Thursday, January 5, 2017
A room filled with concerned citizens regarding urbanization gathered to share and discuss next steps to this vital and important societal issue. A powerful panel of 3 speakers offered a cross section of views that generated a lively and informative interaction with the attendees.
It was noted that more and more people are moving away from the rural areas to settle in urban cities. This is posing a threat to the cities to provide housing, employment, education, to name a few, to everyone. It was also observed that older persons are being ‘squeezed’ out of cities and the question of ‘right to the city’ was raised. Safe, available, and accessible spaces for the older persons in areas such as parks, transportation, housing, were highlighted. It was suggested that at the time of planning/construction, the inclusion of private sector could offer some sort of solution to these concerns.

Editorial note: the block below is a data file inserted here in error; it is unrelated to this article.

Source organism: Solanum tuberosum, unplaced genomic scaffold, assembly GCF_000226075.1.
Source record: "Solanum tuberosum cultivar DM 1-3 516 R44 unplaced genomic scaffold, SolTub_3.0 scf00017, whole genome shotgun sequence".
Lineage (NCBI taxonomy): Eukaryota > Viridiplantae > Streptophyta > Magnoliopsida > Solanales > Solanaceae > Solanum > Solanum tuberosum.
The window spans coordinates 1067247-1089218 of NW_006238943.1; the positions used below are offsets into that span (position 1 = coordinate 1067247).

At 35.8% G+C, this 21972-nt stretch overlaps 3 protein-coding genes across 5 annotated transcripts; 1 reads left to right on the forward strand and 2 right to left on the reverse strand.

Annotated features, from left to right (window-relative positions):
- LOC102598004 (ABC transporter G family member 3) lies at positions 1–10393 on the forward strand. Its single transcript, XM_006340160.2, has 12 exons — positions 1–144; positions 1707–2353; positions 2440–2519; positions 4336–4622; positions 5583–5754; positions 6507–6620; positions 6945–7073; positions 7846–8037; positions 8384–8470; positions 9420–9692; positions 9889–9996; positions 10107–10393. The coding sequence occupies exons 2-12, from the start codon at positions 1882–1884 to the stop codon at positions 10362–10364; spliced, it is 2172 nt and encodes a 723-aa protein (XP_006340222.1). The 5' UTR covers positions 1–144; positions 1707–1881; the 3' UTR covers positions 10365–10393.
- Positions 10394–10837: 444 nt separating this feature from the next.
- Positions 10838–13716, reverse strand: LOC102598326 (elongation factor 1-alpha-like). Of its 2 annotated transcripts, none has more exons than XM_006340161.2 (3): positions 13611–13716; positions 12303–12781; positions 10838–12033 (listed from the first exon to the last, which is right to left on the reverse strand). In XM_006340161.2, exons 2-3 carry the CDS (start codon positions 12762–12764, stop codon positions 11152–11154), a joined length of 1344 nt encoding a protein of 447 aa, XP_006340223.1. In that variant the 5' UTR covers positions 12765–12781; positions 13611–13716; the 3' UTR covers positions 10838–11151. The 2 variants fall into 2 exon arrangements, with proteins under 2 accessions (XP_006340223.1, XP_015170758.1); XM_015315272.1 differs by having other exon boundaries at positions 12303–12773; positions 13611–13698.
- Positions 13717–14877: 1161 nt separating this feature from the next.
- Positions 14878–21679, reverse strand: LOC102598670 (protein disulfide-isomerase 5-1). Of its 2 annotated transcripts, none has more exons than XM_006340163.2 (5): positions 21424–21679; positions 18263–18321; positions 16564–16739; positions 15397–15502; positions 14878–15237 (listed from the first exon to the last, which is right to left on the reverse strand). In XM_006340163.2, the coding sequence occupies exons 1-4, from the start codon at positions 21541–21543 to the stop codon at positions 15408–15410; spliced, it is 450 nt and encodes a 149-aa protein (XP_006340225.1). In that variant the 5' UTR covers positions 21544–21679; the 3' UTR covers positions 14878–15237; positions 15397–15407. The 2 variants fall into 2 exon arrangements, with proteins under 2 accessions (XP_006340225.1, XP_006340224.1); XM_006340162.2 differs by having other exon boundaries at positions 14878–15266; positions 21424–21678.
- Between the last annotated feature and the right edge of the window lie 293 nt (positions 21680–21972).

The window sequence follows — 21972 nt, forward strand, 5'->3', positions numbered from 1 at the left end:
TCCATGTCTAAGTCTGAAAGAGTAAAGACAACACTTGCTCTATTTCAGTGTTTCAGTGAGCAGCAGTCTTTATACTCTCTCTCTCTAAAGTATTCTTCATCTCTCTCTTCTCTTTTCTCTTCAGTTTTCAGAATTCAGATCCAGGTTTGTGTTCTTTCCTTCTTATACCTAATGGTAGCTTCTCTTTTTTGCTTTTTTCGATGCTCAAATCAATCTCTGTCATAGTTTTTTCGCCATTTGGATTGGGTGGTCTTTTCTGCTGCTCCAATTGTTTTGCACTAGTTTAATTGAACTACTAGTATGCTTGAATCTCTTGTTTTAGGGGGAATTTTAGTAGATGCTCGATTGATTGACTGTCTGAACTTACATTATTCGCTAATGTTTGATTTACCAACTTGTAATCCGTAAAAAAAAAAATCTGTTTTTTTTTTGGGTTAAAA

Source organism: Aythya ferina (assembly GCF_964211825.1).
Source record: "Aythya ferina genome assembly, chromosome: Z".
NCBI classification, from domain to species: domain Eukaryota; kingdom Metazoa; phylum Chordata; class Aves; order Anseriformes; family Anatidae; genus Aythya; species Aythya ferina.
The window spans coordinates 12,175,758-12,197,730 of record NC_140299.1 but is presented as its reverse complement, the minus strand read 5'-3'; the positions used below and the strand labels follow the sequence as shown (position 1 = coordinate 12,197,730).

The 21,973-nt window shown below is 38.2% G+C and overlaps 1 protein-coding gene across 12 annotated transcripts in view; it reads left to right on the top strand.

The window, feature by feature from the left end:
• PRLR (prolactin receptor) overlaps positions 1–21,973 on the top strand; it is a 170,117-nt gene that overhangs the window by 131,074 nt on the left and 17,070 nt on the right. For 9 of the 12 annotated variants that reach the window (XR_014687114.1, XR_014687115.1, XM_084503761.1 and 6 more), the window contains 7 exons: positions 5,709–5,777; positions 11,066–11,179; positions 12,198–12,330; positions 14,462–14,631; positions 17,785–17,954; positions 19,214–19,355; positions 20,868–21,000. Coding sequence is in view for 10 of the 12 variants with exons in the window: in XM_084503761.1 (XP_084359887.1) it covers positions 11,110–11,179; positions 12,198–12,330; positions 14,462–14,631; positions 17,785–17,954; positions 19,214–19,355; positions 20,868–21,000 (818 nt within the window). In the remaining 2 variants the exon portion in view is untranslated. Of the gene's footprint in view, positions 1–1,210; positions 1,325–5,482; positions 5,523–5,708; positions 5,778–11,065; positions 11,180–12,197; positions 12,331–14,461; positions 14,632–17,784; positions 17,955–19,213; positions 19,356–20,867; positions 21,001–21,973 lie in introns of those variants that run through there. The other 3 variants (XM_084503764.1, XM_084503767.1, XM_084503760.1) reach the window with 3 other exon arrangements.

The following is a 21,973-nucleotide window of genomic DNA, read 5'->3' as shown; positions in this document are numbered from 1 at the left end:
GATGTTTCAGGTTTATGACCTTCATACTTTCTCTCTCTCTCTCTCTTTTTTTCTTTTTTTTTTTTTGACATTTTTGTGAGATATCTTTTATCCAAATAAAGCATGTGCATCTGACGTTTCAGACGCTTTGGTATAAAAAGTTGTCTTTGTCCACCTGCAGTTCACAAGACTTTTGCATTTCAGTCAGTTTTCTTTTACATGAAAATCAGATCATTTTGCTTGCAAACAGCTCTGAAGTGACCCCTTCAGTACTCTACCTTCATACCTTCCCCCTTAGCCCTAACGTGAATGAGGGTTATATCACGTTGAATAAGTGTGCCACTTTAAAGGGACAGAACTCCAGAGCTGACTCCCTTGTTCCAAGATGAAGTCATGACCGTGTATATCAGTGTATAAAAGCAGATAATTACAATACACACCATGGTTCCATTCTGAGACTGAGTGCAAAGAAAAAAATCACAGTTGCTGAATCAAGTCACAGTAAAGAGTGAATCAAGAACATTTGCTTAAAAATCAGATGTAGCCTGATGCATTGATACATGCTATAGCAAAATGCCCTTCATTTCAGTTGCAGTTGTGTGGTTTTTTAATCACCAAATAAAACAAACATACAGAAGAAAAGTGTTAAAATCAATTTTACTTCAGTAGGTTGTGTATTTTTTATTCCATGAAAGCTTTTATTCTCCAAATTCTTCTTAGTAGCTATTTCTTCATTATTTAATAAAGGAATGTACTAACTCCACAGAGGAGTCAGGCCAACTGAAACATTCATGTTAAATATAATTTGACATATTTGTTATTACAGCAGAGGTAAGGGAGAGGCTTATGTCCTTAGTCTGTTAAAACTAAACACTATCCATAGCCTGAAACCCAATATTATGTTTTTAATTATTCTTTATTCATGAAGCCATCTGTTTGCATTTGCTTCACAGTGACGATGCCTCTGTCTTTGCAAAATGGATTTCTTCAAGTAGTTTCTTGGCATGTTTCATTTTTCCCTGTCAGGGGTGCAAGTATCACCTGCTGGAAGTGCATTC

Planning an urban environment that can be flourishing, a vision that others can ‘buy’ into is of absolute importance and, the plan needs to be long term for it to bring the desired results.
A good example of inclusiveness is New York City, where apartment buildings have to have a few floors available to low income citizens, and need to be handicapped accessible. Easy transportation is also available to residents, including older and disabled persons.
My take on this is rather than over-populating the cities, maybe governments, private sectors and civil society focus more energy on development of the rural areas. Every human being has a right to a safe and secure life – financially, emotionally, and physically. With collective force, and each one willing to fulfill their responsibility, we can achieve whatever we set out to achieve.